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. Last Updated: 07/27/2016

Business in Brief

Gangs Blamed for Inflation

Rapidly developing retail chain stores and criminal rings at local food markets are stoking inflation in the country by driving up fruit and vegetable prices, the Economic Development and Trade Ministry said Thursday.

Lower food prices in the third quarter usually gives the government a break in its struggle against inflation, which the Central Bank fights by allowing the ruble to strengthen. But instead of falling in August to September, retail prices rose by 0.2 percent in August and by 0.1 percent in September.

"Despite growing supplies of fruit and vegetables, the tempo of price growth [for these products] remains high," the ministry said in its monthly report on the state of the economy. (Reuters)

Railroad Needs $40Bln

Russian Railways needs to invest 1.07 trillion rubles ($40 billion) over the next three years to upgrade its network to cope with the growing demand for travel and cargo shipments, its chief executive officer said.

The railway needs to invest 625 billion rubles ($23.3 billion) to upgrade and expand rail infrastructure and 447 billion rubles for new freight and passenger cars, CEO Vladimir Yakunin said Thursday at a government meeting.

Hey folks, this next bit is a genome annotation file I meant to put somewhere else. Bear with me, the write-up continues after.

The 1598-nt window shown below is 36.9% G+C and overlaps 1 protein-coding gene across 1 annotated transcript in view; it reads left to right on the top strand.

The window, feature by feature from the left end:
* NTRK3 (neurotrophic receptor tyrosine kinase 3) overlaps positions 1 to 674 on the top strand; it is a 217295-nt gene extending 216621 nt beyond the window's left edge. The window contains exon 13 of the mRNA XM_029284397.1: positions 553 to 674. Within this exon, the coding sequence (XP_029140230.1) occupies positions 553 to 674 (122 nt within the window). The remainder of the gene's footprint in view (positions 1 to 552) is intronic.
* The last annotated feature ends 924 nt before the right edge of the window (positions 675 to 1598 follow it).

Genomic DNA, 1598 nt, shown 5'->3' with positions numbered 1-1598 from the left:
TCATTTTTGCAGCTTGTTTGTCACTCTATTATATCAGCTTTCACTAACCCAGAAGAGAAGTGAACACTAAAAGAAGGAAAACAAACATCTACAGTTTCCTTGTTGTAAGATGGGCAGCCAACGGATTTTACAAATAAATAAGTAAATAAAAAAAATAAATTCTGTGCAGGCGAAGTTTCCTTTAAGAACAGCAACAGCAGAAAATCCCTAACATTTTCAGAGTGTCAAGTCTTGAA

A copy of his remarks was e-mailed by the company's press office. (Bloomberg)

Ukraine Blamed in Gas Hike

Ukraine ruined its chance to keep last year's rock-bottom gas price from Russia for five years, the deputy premier said Thursday, placing the blame on officials who came to power after the 2004 Orange Revolution.

"If the government of [Prime Minister Viktor] Yanukovych had worked in 2005, there wouldn't have been the price of $95," First Deputy Prime Minister Mykola Azarov told reporters, referring to the nearly twofold increase in price that Ukraine was forced to swallow this year after a bitter New Year's gas dispute with Russia.

Azarov said that in 2005, Ukraine had every basis to continue paying a price of around $45 for five years more.

He criticized the country's post-Orange Revolution governments whose "thoughtless, shortsighted policy ruined old agreements with the Russians." (AP)

TNK-BP Income Up 76%

TNK-BP said net income gained 76 percent in the first nine months after it sold an oil-production unit to state-controlled Rosneft and China Petrochemical.

Net income rose to 111 billion rubles ($4.14 billion) under Russian accounting standards, said Uvat, Tyumen region-based TNK-BP said on its web site Thursday.

The company sold Udmurtneft for 87 billion rubles, the venture said, and revenue rose 3 percent to 496 billion rubles ($18.4 billion). (Bloomberg)

RusAl Expansion Plan

The world-leading aluminum producer to be formed from the merger of Russian Aluminum and SUAL is likely to sell bonds to fund an expansion that would include acquisitions, a SUAL executive said.

"The merged company will be actively tapping the capital markets," SUAL senior vice president for Finance Iosif Bakaleinik said on Thursday.